Tuesday, 29 September 2009

Linen sewing thread

Good-quality linen thread makes sewing a much more pleasant experience, but linen often features slubs in the single threads. These slubs are not only a nuisance when working, they also mean a weak spot in the thread.

I have searched for nice, smooth, sturdy linen thread for quite some time, and I am happy to have found one finally with no or next to no slubs and imperfections in the thread. Each little spool holds 20 m of thread. If you sew much more with linen thread, larger quantities are possible - just contact me.The thread is a little thinner than the "Sternzwirn" often used by Germans and is plied from three singles in Z-direction. Three singles plied make a smoother thread than two singles, and almost all linen yarns nowadays are plied from three or even more singles. Unfortunately, finds from linen are very, very rare, so we don't know if two- or three-ply linen (or another configuration still) was most common.

The thread is either fully bleached or not fully bleached. White linen is often mentioned in medieval texts, stressing the whiteness, so fully bleached linen does fit into that picture. However, bleaching the fibre to this very light shade would mean a long time in preparing and bleaching, so if you like your sewing thread a little more low-key, you can take the not-quite-white shade.

While brown paper is not an authentic medieval packaging, I have chosen it because it is easy to handle, quite eco-friendly and cheap. The brown paper will at least not be blatantly modern-looking in a historical sewing kit; and if necessary, rewinding 20 m of thread onto a wooden spool will not take very long.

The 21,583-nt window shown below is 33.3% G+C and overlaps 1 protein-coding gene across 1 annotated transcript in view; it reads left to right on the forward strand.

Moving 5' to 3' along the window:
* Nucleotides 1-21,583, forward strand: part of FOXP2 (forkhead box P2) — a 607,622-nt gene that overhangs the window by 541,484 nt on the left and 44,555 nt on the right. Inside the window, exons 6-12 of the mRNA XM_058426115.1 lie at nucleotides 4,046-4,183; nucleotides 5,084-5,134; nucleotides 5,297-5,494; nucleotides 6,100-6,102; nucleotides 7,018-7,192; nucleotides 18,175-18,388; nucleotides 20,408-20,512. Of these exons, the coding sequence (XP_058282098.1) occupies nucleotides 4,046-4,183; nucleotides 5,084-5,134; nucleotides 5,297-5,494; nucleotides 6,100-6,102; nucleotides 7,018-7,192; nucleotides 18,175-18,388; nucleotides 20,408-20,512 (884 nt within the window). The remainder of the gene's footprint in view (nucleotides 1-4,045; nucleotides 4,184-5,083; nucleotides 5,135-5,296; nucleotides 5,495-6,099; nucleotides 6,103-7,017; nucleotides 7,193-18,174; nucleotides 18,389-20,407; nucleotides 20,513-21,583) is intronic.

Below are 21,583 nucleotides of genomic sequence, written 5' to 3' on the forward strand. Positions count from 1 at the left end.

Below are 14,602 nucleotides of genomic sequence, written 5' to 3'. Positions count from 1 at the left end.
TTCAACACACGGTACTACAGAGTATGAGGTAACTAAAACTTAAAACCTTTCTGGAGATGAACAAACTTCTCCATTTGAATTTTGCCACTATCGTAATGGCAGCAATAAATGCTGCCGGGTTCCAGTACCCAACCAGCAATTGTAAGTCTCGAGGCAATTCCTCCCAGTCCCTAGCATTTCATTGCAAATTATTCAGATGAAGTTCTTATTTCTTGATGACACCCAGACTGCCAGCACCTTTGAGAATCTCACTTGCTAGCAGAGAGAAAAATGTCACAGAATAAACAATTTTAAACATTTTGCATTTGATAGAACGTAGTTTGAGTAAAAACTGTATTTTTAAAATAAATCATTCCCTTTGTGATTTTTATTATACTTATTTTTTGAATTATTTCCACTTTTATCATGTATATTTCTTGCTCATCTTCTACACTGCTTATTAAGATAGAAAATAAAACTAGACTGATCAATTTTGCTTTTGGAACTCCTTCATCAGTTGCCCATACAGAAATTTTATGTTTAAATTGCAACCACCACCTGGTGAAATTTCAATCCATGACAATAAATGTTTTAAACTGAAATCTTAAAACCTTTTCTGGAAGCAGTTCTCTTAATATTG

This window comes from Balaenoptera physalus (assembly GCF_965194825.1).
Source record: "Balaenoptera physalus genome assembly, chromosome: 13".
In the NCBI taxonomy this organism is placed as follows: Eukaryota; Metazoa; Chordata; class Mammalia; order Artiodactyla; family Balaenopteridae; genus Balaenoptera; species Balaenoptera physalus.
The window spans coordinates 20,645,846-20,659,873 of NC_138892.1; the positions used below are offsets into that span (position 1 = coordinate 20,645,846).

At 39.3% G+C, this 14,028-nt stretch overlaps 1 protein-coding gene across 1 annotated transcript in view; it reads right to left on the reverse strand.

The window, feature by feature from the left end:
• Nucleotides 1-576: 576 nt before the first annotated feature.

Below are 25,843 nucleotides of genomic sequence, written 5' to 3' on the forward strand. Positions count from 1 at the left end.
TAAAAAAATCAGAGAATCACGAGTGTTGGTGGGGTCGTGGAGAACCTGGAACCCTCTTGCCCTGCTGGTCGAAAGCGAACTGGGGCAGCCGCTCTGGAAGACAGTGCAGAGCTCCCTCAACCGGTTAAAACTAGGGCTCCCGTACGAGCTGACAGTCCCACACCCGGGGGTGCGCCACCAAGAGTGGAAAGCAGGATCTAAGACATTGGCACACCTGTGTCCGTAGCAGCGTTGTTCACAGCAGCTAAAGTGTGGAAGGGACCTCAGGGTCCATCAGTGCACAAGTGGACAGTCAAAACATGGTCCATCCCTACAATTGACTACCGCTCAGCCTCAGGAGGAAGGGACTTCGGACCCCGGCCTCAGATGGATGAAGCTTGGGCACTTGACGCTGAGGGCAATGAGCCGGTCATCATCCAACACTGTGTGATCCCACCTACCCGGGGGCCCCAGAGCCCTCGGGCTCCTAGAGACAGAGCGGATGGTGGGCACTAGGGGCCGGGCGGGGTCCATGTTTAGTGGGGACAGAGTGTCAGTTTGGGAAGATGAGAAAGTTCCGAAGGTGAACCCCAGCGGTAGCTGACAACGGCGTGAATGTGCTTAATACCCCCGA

Linen thread is very strong (unless buried in soil, where the slightly acidic milieu dissolves vegetable fibres), but can be harmed by too much rubbing from the needle eye in one spot. So when using linen thread, make sure the eye of your needle has no sharp ridges, and move the needle further along the thread at regular intervals while sewing. Lightly waxing the linen thread with beeswax will significantly protect the linen yarn and also inhibit tangling of longer threads, so while I recommend waxing most sewing threads, it really is a "must do" with linen.


A Life Long Scholar said...

Darn--when at the Forum I was so focused on getting one of those needles, I forgot about the linen thread, which you've mentioned before, so I didn't get any. Yes, I saw them, but didn't think to touch or ask the fibre content... Oops.

a stitch in time said...

Yes, you really were very, very focused on that needle - I will never forget how quickly it found its new home : )
Actually, moments like these are why I so love selling textile tools and things - somebody comes, snatches up a piece and more or less says "Mine! Mine! No matter the price, it's MINE!"
And the linen thread... well, if you are in dire need, I can always send it in the mail. Though I think that maybe, since you embroider, you might want to wait a few weeks more... because of the next blog post.